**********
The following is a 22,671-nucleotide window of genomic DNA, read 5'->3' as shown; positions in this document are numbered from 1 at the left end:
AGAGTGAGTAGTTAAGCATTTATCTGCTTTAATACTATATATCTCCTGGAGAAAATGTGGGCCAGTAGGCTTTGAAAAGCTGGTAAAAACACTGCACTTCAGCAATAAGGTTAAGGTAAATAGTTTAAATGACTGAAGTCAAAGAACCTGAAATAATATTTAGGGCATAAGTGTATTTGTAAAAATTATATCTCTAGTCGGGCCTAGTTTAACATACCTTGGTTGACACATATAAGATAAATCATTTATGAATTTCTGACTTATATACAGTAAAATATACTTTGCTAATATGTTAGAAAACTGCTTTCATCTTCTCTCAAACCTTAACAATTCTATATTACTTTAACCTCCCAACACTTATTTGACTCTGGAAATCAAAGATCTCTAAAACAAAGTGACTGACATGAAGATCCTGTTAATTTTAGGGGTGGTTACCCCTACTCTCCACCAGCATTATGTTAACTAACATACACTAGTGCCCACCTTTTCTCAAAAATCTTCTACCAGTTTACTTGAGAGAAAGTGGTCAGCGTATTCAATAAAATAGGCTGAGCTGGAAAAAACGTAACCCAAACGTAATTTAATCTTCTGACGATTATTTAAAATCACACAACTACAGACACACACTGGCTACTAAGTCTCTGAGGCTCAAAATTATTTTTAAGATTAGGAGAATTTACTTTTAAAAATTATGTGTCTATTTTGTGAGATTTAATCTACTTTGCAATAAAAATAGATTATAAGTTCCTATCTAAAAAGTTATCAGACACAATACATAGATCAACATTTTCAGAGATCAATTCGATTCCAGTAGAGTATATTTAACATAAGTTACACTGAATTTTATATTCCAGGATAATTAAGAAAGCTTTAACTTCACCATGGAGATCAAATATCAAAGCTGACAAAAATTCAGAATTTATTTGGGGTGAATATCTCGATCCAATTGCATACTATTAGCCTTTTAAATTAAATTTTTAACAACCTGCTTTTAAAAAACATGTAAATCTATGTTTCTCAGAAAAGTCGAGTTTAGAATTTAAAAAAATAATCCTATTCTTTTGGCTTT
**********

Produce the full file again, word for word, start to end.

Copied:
The following is a 22,671-nucleotide window of genomic DNA, read 5'->3' as shown; positions in this document are numbered from 1 at the left end:
AGAGTGAGTAGTTAAGCATTTATCTGCTTTAATACTATATATCTCCTGGAGAAAATGTGGGCCAGTAGGCTTTGAAAAGCTGGTAAAAACACTGCACTTCAGCAATAAGGTTAAGGTAAATAGTTTAAATGACTGAAGTCAAAGAACCTGAAATAATATTTAGGGCATAAGTGTATTTGTAAAAATTATATCTCTAGTCGGGCCTAGTTTAACATACCTTGGTTGACACATATAAGATAAATCATTTATGAATTTCTGACTTATATACAGTAAAATATACTTTGCTAATATGTTAGAAAACTGCTTTCATCTTCTCTCAAACCTTAACAATTCTATATTACTTTAACCTCCCAACACTTATTTGACTCTGGAAATCAAAGATCTCTAAAACAAAGTGACTGACATGAAGATCCTGTTAATTTTAGGGGTGGTTACCCCTACTCTCCACCAGCATTATGTTAACTAACATACACTAGTGCCCACCTTTTCTCAAAAATCTTCTACCAGTTTACTTGAGAGAAAGTGGTCAGCGTATTCAATAAAATAGGCTGAGCTGGAAAAAACGTAACCCAAACGTAATTTAATCTTCTGACGATTATTTAAAATCACACAACTACAGACACACACTGGCTACTAAGTCTCTGAGGCTCAAAATTATTTTTAAGATTAGGAGAATTTACTTTTAAAAATTATGTGTCTATTTTGTGAGATTTAATCTACTTTGCAATAAAAATAGATTATAAGTTCCTATCTAAAAAGTTATCAGACACAATACATAGATCAACATTTTCAGAGATCAATTCGATTCCAGTAGAGTATATTTAACATAAGTTACACTGAATTTTATATTCCAGGATAATTAAGAAAGCTTTAACTTCACCATGGAGATCAAATATCAAAGCTGACAAAAATTCAGAATTTATTTGGGGTGAATATCTCGATCCAATTGCATACTATTAGCCTTTTAAATTAAATTTTTAACAACCTGCTTTTAAAAAACATGTAAATCTATGTTTCTCAGAAAAGTCGAGTTTAGAATTTAAAAAAATAATCCTATTCTTTTGGCTTT